& Jumping about
5 A fact you'll admit if you aro honest, no
$ Pray tell us how wo could "stand by' in
6 a case
S Whore Loomis is praised, but where
S Bowen lost place!
5 Or "stand by" when lib rails so hard at
S rebates
6 Then honors a man who has mado special
& rates?
$ When you ask of us that, common fair
& ness demands
& That you clearly define where tho presl
& dent stands.
S When he talks of tho shackles we've put
5 upon force
6 We know what ho means while he's talk
& ing, of course;
$ But talking of cunning and-, shackles lt:
S needs
5 A chasm yawns wide twixt his words and
6 his deeds.
& Shall we boldly "stand by" as he hurls
& his defl
& At Aldrich and Foraker? Then with a
& sigh
& "Stand by" when surrender Is counselled,
Jt because
The trusts are too strong to bo hampered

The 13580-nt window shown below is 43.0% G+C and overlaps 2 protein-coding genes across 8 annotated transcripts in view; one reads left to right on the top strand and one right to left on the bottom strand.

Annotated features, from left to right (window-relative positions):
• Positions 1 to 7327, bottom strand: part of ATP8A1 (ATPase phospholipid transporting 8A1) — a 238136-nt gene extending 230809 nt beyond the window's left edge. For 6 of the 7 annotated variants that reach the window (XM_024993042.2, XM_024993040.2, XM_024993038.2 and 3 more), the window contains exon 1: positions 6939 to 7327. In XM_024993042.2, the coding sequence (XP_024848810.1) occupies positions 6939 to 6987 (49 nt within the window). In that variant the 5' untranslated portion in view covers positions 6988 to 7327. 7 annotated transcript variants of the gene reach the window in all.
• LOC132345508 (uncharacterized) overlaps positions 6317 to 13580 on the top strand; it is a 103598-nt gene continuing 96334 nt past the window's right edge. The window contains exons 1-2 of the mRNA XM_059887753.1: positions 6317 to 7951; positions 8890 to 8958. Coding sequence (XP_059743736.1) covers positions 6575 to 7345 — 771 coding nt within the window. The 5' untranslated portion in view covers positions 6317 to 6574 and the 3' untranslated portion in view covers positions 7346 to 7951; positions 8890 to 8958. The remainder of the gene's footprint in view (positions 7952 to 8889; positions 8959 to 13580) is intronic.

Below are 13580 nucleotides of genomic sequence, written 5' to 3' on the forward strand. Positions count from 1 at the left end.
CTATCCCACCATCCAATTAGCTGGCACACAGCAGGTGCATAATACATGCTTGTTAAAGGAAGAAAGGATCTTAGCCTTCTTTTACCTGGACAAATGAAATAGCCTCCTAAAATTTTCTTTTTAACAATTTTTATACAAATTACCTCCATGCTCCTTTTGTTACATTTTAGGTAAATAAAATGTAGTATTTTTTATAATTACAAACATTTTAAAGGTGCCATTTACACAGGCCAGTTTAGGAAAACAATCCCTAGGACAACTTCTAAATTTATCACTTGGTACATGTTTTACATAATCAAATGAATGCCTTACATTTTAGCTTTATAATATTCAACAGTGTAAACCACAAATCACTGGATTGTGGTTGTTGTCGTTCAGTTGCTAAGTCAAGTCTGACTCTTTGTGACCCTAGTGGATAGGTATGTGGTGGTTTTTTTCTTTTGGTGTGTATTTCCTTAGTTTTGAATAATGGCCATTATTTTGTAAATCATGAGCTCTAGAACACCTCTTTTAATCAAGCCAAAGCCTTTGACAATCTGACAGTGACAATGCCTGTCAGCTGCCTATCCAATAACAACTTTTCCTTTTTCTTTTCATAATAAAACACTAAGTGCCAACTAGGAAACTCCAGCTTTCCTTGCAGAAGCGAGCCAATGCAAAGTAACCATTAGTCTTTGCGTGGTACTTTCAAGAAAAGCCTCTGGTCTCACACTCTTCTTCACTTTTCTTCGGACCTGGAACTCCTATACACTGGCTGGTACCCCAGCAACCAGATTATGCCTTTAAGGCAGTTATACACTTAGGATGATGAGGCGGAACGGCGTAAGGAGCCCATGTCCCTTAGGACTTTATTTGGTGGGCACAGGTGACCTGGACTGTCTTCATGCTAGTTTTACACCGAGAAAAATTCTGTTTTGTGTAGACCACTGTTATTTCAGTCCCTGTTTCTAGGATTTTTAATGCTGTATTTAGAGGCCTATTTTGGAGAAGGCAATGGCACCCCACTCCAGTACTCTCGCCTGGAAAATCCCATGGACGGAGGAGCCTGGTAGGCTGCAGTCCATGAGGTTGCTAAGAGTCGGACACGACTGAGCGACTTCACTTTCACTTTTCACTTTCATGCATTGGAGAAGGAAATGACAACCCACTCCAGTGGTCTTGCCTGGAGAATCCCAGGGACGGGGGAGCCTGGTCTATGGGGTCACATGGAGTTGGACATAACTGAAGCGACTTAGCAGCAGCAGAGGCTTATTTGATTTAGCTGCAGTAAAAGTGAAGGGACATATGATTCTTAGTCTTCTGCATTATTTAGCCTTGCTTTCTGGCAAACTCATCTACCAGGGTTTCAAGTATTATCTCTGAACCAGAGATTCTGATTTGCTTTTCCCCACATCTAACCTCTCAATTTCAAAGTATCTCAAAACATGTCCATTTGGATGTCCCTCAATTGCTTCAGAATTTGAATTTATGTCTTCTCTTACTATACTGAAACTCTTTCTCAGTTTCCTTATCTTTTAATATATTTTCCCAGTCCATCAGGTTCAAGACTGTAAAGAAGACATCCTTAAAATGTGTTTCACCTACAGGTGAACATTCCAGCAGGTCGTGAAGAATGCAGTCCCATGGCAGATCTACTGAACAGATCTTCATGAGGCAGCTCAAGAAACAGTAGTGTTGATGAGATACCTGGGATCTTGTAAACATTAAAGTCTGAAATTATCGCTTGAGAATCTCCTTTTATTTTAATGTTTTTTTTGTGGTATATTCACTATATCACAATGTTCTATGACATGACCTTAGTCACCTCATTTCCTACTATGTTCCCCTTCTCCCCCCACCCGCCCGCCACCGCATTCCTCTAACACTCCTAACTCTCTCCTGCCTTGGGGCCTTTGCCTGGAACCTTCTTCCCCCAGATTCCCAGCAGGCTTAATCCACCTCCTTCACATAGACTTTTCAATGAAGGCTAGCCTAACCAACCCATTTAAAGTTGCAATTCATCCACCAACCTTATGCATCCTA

Jt by laws?
& When you ask us "stand by" and to hold
up his hands
& You clearly should show where the presi-
dent stands.
Shall we "stand by" the man who gave
Morton a place
While asking "square deals" for all men
in life's race?
Or shall wo "stand by" when he says
that campaigns
Must never be fought with a trust's
stolen gains?
Or stand boldly by as the trusts march
in view
And yield up their "fat" to the bold
Shall we "stand by" the man who de
nounced corporate loot
Then gave a high place to a trust law
yer named Root?
Before we "stand by" common fairness
You tell us exactly where Theodore
When we try to "stand by" it will fill us
with doubt
& If the president fidgets and jumps all
& about;
j One thing for a minute, then with a grave
& frown
& He boldly looks upward and backs slowly
& One day cries "anarchy" because of
5 reports
6 That people have dared look askance at
t the courts
& And then on the next takes a Humphrey
S to task
J How can we "stand by?" is the question
we ask.
5 We'll be glad to "stand by" if you will
6 heed our demands
S And clearly define where the president
JL stands.